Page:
Eagles-Ravens: Defense Rebounds As Ravens Crush Eagles, 36-7

Bleacher Report Senior Writer INovember 23, 2008

Following a 30-10 loss to the New York Giants, some were writing off the Baltimore Ravens for playoff contention. The Ravens allowed 207 rushing yards to the Giants, the first time they have allowed over 200 since 1997.

Even more were writing them off when the Steelers beat Cincinnati on Thursday, which moved Pittsburgh 1.5 games ahead of Baltimore in the AFC North Division.

If Baltimore even wanted to have a chance to win the division, they'd have to win today against the 5-4-1 Philadelphia Eagles. This game was shaping up to be a tough one, though; despite a very unsatisfying record, the Eagles have an incredibly dynamic offense.

They have Donovan McNabb, who might have the best arm for a QB. They have Brian Westbrook, the most talented all-purpose back. They have DeSean Jackson, an excellent wide receiver and kick returner. They also have one of the best run defenses in the National Football League.

The Ravens have offensive line injuries and some were wondering if Joe Flacco would fold after such a humiliating loss. The Eagles aren't coming off a gem, either. They had just tied the second worst team in the NFL, the Bengals. After the game, Donovan McNabb said he didn't know such a thing could happen.

Enough about the preview, let's get to the game!

It was shaping up to be a defensive battle, a true football fan's game. Before the game started, corner Asante Samuel said, "I've never seen Andy Reid so angry." It looked as if Andy Reid's Eagles responded to the anger early.

McNabb was 6-for-7 in the first quarter. It looked like a different McNabb, as he had usually struggled in the first quarter this year.

To start the second quarter, the Eagles were deep in Ravens territory—on the 32-yard line, to be exact. After an eight-yard completion and an incomplete pass, Donovan McNabb was hit by Jarret Johnson and coughed it up. The ball would be picked up by Johnson and taken all the way to the Eagles 48-yard line.

The Ravens couldn't take advantage, though. In fact, they only went eight yards, forcing a punt.

After more lackluster drives by both teams, the Ravens finally put some points on the board.

After a Saverio Rocca punt, Yamon Figurs returned it 18 yards to the Philadelphia 38. On top of that, Philly committed a ten-yard penalty. This time, the Ravens responded. They punched the ball to the Eagles 26, where Matt Stover booted a 43-yard field goal, making it 3-0 with 3:00 left in the second quarter.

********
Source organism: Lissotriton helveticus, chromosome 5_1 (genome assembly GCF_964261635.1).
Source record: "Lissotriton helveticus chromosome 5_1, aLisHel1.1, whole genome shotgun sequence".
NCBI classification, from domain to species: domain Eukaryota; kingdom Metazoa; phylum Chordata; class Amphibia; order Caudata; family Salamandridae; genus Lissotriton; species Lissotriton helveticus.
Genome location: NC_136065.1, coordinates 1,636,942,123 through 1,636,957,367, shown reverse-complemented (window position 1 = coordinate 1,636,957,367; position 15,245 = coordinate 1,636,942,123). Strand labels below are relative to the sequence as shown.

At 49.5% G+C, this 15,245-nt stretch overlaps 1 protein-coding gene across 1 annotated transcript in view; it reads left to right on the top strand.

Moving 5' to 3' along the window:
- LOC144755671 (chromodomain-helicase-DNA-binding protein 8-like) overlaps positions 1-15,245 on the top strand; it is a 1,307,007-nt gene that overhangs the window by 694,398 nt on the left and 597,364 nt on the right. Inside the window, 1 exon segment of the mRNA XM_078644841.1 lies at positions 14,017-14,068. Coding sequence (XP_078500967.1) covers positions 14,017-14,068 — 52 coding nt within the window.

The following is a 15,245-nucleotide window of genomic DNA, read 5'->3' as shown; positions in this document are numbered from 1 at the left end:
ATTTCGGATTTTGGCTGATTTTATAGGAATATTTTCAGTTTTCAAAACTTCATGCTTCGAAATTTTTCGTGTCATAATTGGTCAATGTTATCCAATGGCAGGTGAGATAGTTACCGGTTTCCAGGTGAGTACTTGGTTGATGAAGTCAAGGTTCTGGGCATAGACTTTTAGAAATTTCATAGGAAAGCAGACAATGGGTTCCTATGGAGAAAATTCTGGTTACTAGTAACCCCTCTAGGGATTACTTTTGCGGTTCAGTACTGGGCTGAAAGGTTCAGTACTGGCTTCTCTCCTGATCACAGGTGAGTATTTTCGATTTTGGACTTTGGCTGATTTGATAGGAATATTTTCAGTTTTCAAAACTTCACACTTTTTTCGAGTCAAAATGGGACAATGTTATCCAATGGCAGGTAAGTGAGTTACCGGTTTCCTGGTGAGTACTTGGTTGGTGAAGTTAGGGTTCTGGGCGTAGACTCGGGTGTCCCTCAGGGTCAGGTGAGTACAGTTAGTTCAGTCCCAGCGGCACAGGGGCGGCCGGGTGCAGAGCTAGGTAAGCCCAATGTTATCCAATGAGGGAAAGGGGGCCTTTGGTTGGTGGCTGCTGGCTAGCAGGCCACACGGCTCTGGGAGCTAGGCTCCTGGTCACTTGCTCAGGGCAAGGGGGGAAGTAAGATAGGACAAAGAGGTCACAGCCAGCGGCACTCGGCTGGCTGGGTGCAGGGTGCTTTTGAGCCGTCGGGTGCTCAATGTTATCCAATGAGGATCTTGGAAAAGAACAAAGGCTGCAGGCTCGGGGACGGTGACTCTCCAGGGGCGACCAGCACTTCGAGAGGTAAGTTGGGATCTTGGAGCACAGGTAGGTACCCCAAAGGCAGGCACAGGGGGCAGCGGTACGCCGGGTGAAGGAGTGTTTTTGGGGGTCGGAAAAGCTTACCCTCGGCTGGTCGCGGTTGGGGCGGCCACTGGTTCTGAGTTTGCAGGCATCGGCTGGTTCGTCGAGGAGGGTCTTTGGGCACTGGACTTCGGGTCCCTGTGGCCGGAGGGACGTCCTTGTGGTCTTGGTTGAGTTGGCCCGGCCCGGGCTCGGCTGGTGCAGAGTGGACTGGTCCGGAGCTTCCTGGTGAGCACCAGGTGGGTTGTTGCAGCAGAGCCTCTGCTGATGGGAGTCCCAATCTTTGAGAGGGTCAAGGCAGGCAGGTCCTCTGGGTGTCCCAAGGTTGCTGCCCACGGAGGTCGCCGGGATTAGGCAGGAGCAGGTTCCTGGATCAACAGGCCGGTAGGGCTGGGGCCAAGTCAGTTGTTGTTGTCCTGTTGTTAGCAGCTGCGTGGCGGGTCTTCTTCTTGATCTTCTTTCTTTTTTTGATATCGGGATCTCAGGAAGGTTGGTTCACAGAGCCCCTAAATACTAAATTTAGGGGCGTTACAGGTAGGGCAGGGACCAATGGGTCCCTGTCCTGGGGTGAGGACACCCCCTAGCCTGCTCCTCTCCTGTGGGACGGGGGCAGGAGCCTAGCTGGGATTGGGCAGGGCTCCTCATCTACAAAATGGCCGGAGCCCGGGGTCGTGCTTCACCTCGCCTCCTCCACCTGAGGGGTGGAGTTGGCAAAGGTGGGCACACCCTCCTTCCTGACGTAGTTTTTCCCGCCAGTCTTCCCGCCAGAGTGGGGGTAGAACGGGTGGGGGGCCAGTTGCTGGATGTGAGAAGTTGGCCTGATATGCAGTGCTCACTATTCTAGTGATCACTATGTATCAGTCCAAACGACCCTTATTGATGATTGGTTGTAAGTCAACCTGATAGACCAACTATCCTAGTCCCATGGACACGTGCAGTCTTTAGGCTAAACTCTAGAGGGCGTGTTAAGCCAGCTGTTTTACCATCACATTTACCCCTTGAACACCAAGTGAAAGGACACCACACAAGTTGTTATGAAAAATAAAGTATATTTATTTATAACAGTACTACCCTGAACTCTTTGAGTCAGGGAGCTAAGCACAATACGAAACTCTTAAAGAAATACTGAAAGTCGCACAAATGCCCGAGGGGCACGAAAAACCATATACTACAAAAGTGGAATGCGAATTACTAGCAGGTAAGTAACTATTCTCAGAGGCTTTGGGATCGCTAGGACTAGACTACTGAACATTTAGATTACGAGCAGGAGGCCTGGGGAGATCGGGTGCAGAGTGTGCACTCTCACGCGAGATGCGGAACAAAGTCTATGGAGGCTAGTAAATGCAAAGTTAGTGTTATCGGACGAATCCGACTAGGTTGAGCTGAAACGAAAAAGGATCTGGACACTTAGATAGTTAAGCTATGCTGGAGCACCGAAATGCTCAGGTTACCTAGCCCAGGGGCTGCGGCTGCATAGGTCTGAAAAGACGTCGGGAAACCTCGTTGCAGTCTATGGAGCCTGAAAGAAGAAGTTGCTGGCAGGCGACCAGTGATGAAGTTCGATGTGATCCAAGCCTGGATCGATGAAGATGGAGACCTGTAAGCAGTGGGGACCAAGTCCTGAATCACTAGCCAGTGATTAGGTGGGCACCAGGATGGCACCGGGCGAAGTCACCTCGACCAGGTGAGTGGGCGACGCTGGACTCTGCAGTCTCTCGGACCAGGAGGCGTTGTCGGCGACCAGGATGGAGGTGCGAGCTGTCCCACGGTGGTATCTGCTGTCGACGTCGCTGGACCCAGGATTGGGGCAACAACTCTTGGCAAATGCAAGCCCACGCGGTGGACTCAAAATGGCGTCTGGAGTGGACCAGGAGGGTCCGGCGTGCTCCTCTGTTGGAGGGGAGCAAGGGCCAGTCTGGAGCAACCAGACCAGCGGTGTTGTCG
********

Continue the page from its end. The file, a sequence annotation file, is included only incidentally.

On the next play, future Hall of Fame quarterback Donovan McNabb threw an interception to Ed Reed, McNabb's second of the game. Not only did he pick the pass off, Reed returned it 43 yards to the Eagles six-yard line. The drive wasn't incredible, but the Ravens got it done. It ended with a one-yard touchdown strike to Dan Wilcox.

The Eagles responded quickly. With 1:38 left, the Ravens were feeling good, enjoying a 10-0 lead. Five seconds later, the Eagles cut the lead to 10-7 on a Quintin Demps 100-yard kick return touchdown. The good news: The Ravens would have a chance to extend the lead. In short, the drive ended with a 53-yard missed field goal by Steven Hauscka.

Going into the locker room at halftime, it was an interesting 10-7 Ravens lead, and the winner of the game was still very much up in the air.

In the third quarter the only points were scored on a blocked punt by the Ravens' undrafted linebacker, Jameel McClain.

So it was 12-7 going into the fourth quarter. All the Ravens had to do was hold on. But the real headline: Donovan McNabb had been benched for Kevin Kolb. If you remember him, Kolb was drafted by Philly in 2007 in the second round. As most people do, he got booed by Philly fans mercilessly.

Kolb was just one-for-seven for seven yards in the third quarter with an interception to Samari Rolle, his third pick of the season. The Ravens ended the quarter driving. They started on their own 49-yard line and ended the quarter on Philadelphia's 25-yard line, mostly due to a 23-yard catch by Mark Clayton. The drive ended with a 42-yard field goal by Matt Stover to make it 15-7.

That is when the game changed for the better—well, at least for Baltimore.

After a run by Ray Rice for no gain and a seven-yard reception by Todd Heap, the Ravens decided to go deep. Joe Flacco was very bad in the first half, passing very inaccurately, and the Ravens played it conservative. He showed accuracy and his usual arm strength in the second half. On the next play, Flacco hit Mark Clayton for a 53-yard touchdown and that looked to be the nail in the coffin, as it was now 22-7.

The Eagles still had a shot, though. With a touchdown, it would be 22-14, and there was still plenty of time. That looked to be on the Eagles minds, as they drove all the way to the Ravens half-yard line. They decided to throw and Ed Reed proved their foolishness. He caught an interception in the end zone and returned it 108 yards for a touchdown, an NFL record.

Now it was over.

At 29-7 with 7:24 left, just for laughs, Le'Ron McClain decided to cap off a great day with a one-yard touchdown run.

The Ravens have scored 27 points in five of their past six games, a franchise record.


Joe Flacco: 12-for-26, 183 yards, 2 TD

Kevin Kolb: 10-for-23, 73 yards, 2 INT


Le'Ron McClain: 18 carries, 88 yards, 1 TD

Brian Westbrook: 14 carries, 39 yards


Mark Clayton: 2 catches, 76 yards, 1 TD

DeSean Jackson: 5 catches, 47 yards


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